With a red Starbucks cup clutched in your hand and a filled-to-bursting backpack slung across your back, you have one mission: the perfect library study spot. As you wind your way around the first floor, following yellow directional arrows, you hear a murmur of voices: enthusiastic freshmen discuss their weekend plans, focused sophomores study Orgo, and many others sit silent, heads buried in their laptops. At last you reach the elevators, buried in the far back corner of the library. With a ding, the elevator doors slide open. You step inside and for a moment your eyes linger on the number 14. There is a small spot for a key, and it is turned to the locked position. You wonder what secrets the 14th floor holds as you push the number 12 and the doors whisk closed.
If you have ever tried to push the button for the 14th floor, you will know that it does not do anything. You need the key and the top floor has its own alarm, so even if you somehow managed to find your way up there on your own, you would not have a chance to look around.
The Office of the President manages all requests relating to the President’s Lounge, the official name of the 14th floor of the Hesburgh Library. The space is often referred to as “the Penthouse” and boasts a spectacular panorama of campus. As the doors to the elevators slide open, a rich carpet is visible, as are curving double doors, foregrounded by the Notre Dame seal. A podium stands waiting for a speaker, as images covering the university’s history adorn the walls.
The room holds approximately 110 people for a seated dinner and 150 for a standing event. A paved walkway runs around the Lounge, with a 360-degree view of campus.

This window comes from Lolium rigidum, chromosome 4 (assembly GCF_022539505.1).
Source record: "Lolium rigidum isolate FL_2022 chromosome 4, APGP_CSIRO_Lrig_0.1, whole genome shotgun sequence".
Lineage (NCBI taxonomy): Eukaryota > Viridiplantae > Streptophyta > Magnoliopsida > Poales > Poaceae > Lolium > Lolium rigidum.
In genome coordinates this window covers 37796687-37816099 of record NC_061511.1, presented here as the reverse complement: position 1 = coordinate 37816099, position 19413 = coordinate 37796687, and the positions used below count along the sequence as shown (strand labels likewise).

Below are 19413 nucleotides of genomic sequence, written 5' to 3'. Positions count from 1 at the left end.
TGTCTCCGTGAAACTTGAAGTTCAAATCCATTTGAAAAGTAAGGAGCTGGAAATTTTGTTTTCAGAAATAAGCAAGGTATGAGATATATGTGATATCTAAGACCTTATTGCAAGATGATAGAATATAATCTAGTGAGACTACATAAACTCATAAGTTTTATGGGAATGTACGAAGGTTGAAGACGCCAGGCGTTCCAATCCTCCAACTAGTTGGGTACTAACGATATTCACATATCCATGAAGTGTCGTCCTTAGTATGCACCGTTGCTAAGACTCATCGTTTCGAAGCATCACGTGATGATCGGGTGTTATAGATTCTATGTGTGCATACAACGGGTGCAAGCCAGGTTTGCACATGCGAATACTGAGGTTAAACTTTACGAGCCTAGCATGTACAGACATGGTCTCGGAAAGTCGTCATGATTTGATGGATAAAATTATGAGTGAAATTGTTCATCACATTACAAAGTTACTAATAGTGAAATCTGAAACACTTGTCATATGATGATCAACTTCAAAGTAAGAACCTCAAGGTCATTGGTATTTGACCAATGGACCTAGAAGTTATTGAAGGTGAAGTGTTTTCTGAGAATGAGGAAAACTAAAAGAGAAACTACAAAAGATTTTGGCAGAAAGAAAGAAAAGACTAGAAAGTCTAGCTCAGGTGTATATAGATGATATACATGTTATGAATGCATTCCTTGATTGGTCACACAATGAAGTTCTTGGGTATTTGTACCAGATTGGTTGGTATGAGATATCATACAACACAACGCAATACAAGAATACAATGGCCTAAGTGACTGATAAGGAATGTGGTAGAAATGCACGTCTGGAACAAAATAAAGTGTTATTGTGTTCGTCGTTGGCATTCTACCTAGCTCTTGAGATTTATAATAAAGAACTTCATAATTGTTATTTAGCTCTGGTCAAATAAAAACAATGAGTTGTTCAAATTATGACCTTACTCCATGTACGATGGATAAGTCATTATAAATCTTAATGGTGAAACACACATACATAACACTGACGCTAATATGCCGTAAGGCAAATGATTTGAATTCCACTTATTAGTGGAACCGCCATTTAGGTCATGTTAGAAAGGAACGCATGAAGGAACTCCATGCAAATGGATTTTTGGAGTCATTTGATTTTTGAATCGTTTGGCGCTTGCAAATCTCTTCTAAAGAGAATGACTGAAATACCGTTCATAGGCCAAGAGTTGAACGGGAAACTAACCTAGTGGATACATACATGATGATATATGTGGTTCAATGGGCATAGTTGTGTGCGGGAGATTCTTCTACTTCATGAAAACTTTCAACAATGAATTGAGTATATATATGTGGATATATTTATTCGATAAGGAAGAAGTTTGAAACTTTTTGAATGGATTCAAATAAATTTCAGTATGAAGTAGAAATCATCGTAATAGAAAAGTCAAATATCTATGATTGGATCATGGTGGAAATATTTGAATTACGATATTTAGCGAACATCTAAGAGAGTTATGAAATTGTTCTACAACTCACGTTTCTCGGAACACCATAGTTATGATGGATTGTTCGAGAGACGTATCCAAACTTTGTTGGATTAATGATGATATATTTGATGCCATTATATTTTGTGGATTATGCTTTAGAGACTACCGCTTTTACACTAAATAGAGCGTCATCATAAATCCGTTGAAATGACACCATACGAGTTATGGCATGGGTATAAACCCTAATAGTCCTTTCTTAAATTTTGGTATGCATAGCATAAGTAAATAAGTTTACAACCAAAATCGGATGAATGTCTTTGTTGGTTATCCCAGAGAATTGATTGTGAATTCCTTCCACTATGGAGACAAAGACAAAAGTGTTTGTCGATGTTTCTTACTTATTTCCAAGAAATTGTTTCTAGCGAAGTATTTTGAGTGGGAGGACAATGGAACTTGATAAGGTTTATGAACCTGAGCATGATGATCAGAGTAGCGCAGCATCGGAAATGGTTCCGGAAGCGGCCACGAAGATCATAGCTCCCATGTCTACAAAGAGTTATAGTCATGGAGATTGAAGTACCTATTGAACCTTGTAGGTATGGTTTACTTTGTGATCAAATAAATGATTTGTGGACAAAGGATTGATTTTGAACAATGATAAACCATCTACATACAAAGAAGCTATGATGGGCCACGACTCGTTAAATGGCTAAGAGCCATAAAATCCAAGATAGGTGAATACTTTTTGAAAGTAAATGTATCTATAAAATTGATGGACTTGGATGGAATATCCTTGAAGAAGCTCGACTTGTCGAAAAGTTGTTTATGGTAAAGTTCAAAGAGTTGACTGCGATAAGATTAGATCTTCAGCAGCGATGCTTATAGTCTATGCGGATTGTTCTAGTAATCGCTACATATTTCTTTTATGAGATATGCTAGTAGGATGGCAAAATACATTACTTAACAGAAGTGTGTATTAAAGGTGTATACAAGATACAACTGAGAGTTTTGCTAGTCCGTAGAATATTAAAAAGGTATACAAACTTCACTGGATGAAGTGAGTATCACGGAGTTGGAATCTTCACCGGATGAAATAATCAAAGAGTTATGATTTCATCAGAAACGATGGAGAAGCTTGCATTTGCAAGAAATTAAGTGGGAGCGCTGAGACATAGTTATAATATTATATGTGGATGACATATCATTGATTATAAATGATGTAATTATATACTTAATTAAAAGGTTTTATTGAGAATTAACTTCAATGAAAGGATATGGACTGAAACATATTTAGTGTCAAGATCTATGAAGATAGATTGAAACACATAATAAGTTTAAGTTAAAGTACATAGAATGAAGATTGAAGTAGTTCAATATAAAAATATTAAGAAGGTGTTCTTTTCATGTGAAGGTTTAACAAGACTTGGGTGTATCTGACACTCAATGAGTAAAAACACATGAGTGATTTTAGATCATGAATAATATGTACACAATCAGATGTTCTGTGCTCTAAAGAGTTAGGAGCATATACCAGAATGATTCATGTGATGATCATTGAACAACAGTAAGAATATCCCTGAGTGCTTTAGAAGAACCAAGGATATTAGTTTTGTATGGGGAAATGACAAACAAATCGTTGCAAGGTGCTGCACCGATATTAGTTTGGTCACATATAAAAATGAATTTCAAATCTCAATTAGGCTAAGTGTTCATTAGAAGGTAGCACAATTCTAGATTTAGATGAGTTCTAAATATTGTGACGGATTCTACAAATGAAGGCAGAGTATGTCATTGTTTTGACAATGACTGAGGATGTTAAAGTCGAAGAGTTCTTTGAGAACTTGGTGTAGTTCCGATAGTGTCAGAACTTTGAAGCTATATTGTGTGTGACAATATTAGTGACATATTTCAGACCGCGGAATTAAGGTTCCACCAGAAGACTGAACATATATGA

To the south, the stadium and the Campus Crossroads construction are visible, as well as the domes of the Joyce Athletic Convocation Center. The stadium was built in 1930.Knute Rockne only coached one season there before his tragic death. Nevertheless, it is affectionately called “the house that Rockne built.” Today, thanks to a 1997 stadium expansion that included the addition of the upper bowl, the stadium holds 80,795 people. The Campus Crossroads project is expected to add an additional 3,000 to 4,000 seats and bench space will increase from 16 to 18 inches per person.
Downtown South Bend and South Quad are all visible as you turn the corner. Not far from the flag pole on South Quad, near the statue of Father Sorin, stands an old tree with a ring in. It was once used to tie horses to, back when the Knights of Columbus building served as a post office. The ring no longer moves, but it is still visible, even though the tree has partially grown around it.
Moving towards the west, it is possible to see the Dome and Basilica, which serve as the main backdrop for the Lounge. Main Building is the second tallest building on campus, standing at 187 feet tall, including the 19-foot-tall statue of Mary. The Basilica is the tallest building on campus, standing 230 feet tall, reflecting the idea that nothing should come before God. The spire of Le Mans Hall at St. Mary’s College is visible in the distance, as well as Holy Cross College.
The Moreau Seminary can be seen as you turn the corner, just across St. Joseph Lake. The stained glass windows of the Chapel are not evident from the outside, but a bench used to stand in front of it, where Rudy opened his acceptance letter from Notre Dame.
The Fighting Irish signs above the LaBar Practice Complex are also fully visible as well as the two domes of the JACC. Inside, hidden from view is a large, full service kitchen for events. Food is often brought over from the Morris Inn, but the kitchen is fully equipped for events held in the Lounge.
You may not find yourself with access to the 14th floor of the Hesburgh Library anytime soon, but if you are interested in seeing what the views are like, you can visit library.nd.edu/about/secrets.shtml to look at campus from the Penthouse.